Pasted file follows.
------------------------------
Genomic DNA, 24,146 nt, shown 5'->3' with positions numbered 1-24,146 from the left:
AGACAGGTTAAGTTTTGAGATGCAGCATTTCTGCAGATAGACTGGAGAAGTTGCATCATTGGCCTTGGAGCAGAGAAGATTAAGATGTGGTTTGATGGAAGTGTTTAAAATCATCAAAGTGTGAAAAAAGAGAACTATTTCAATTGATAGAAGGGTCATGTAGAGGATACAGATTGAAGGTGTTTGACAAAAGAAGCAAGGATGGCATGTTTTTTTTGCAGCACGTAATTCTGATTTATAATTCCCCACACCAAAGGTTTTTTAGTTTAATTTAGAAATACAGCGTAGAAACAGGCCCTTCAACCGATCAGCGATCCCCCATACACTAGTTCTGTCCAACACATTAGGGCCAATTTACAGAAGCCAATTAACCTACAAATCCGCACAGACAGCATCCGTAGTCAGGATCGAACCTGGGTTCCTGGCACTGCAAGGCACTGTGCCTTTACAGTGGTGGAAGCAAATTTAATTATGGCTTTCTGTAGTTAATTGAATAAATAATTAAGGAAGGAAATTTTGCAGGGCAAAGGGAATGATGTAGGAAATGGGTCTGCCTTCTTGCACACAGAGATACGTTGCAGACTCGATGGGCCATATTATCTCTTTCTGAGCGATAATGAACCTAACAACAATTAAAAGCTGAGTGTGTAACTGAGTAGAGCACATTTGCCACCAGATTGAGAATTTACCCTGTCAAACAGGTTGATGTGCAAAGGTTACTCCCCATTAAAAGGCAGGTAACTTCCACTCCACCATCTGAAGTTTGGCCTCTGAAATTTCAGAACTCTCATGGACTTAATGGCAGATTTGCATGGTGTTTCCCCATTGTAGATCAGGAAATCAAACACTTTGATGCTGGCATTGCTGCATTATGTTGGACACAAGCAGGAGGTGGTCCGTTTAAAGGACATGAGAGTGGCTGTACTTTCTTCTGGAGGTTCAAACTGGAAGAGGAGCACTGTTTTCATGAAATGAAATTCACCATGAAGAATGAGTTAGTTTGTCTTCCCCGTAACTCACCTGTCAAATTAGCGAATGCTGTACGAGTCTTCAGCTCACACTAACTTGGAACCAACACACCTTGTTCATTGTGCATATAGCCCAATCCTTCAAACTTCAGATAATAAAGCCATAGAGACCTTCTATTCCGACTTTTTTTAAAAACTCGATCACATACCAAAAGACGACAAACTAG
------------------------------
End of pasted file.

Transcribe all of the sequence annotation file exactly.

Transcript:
Genomic DNA, 24,146 nt, shown 5'->3' with positions numbered 1-24,146 from the left:
AGACAGGTTAAGTTTTGAGATGCAGCATTTCTGCAGATAGACTGGAGAAGTTGCATCATTGGCCTTGGAGCAGAGAAGATTAAGATGTGGTTTGATGGAAGTGTTTAAAATCATCAAAGTGTGAAAAAAGAGAACTATTTCAATTGATAGAAGGGTCATGTAGAGGATACAGATTGAAGGTGTTTGACAAAAGAAGCAAGGATGGCATGTTTTTTTTGCAGCACGTAATTCTGATTTATAATTCCCCACACCAAAGGTTTTTTAGTTTAATTTAGAAATACAGCGTAGAAACAGGCCCTTCAACCGATCAGCGATCCCCCATACACTAGTTCTGTCCAACACATTAGGGCCAATTTACAGAAGCCAATTAACCTACAAATCCGCACAGACAGCATCCGTAGTCAGGATCGAACCTGGGTTCCTGGCACTGCAAGGCACTGTGCCTTTACAGTGGTGGAAGCAAATTTAATTATGGCTTTCTGTAGTTAATTGAATAAATAATTAAGGAAGGAAATTTTGCAGGGCAAAGGGAATGATGTAGGAAATGGGTCTGCCTTCTTGCACACAGAGATACGTTGCAGACTCGATGGGCCATATTATCTCTTTCTGAGCGATAATGAACCTAACAACAATTAAAAGCTGAGTGTGTAACTGAGTAGAGCACATTTGCCACCAGATTGAGAATTTACCCTGTCAAACAGGTTGATGTGCAAAGGTTACTCCCCATTAAAAGGCAGGTAACTTCCACTCCACCATCTGAAGTTTGGCCTCTGAAATTTCAGAACTCTCATGGACTTAATGGCAGATTTGCATGGTGTTTCCCCATTGTAGATCAGGAAATCAAACACTTTGATGCTGGCATTGCTGCATTATGTTGGACACAAGCAGGAGGTGGTCCGTTTAAAGGACATGAGAGTGGCTGTACTTTCTTCTGGAGGTTCAAACTGGAAGAGGAGCACTGTTTTCATGAAATGAAATTCACCATGAAGAATGAGTTAGTTTGTCTTCCCCGTAACTCACCTGTCAAATTAGCGAATGCTGTACGAGTCTTCAGCTCACACTAACTTGGAACCAACACACCTTGTTCATTGTGCATATAGCCCAATCCTTCAAACTTCAGATAATAAAGCCATAGAGACCTTCTATTCCGACTTTTTTTAAAAACTCGATCACATACCAAAAGACGACAAACTAG